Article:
In this paper, we report a study of the mating system and gene flow of Symphonia globulifera, a hermaphroditic, mainly bird-pollinated tree species with a large geographic distribution in the tropical Americas and Africa.
Using three microsatellites, we analysed 534 seeds of 28 open pollinated families and 164 adults at the experimental site ‘Paracou’ in French Guiana. We observed, compared to other tropical tree species, relatively high values for the effective number of alleles.
Significant spatial genetic structure was detected, with trees at distances up to 150 m more genetically similar than expected at random.
We estimated parameters of the mating system and gene flow by using the mixed mating model and the TwoGener approach.
The estimated multilocus outcrossing rate, tm, was 0.920.
A significant level of biparental inbreeding and a high proportion of full-sibs were estimated for the 28 seed arrays. We estimated mean pollen dispersal distances between 27 and 53 m according to the dispersal models used. Although the adult population density of S. globulifera in Paracou was relatively high, the joint estimation of pollen dispersal and density of reproductive trees gave effective density estimates of 1.6 and 1.3 trees/ha.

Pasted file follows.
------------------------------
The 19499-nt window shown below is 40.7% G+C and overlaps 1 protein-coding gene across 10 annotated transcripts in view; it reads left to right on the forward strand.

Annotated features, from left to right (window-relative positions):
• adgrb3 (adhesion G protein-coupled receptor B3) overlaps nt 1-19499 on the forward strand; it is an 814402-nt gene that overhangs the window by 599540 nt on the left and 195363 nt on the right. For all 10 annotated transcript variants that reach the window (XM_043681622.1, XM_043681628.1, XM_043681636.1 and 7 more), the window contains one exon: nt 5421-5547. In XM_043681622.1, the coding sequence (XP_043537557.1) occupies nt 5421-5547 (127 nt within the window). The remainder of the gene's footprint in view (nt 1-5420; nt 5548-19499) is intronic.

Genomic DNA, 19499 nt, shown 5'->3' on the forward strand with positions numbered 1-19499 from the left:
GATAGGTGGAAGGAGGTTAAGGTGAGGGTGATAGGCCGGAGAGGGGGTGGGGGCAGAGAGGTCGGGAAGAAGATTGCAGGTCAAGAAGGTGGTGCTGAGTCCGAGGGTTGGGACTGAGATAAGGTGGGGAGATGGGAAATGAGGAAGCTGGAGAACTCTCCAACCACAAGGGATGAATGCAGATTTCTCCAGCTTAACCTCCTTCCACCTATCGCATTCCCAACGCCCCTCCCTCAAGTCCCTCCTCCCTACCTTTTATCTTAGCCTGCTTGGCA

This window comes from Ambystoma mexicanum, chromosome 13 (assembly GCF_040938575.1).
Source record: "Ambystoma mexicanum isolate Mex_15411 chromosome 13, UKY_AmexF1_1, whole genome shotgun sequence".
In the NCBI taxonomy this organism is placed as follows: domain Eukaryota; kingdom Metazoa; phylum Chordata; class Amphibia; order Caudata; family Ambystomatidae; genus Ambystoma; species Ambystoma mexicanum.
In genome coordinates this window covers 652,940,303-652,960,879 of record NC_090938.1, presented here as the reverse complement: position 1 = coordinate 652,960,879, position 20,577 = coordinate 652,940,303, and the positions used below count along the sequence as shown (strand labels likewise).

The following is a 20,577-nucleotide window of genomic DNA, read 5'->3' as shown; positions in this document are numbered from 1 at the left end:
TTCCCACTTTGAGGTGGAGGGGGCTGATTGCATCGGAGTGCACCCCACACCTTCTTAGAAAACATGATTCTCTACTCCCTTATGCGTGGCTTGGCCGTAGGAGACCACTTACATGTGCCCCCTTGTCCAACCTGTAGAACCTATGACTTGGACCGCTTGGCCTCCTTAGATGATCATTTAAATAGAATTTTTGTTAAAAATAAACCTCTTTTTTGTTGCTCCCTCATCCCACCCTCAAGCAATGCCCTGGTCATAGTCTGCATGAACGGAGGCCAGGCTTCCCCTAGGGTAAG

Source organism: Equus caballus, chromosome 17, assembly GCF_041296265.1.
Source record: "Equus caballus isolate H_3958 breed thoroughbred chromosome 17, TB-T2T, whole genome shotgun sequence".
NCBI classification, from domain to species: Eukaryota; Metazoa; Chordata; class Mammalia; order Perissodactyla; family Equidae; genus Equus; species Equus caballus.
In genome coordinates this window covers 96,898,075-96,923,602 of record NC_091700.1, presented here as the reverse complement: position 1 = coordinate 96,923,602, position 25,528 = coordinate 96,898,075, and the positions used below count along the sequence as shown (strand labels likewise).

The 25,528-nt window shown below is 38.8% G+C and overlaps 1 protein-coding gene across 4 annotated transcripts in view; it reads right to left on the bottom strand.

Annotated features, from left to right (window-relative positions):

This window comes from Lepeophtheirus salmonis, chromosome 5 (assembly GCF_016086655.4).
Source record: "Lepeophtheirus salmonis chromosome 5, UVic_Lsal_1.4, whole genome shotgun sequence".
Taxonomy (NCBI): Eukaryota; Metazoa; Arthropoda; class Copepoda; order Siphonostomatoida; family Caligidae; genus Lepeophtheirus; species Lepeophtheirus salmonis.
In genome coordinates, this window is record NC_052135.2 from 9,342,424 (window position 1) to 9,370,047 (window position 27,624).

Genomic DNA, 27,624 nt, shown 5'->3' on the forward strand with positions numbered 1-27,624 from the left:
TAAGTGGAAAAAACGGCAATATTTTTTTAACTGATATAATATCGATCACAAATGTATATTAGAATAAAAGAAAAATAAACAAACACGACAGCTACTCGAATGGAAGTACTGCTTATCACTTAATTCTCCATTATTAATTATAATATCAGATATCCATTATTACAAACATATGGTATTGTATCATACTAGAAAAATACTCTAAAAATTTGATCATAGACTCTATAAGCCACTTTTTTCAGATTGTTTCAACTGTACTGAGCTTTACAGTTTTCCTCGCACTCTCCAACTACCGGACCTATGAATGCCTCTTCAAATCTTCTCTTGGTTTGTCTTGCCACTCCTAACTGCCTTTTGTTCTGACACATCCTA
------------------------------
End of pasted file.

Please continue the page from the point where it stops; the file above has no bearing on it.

The parameters of the mating system and gene flow are discussed in the context of spatial genetic and demographic structures, flowering phenology and pollinator composition and behaviour.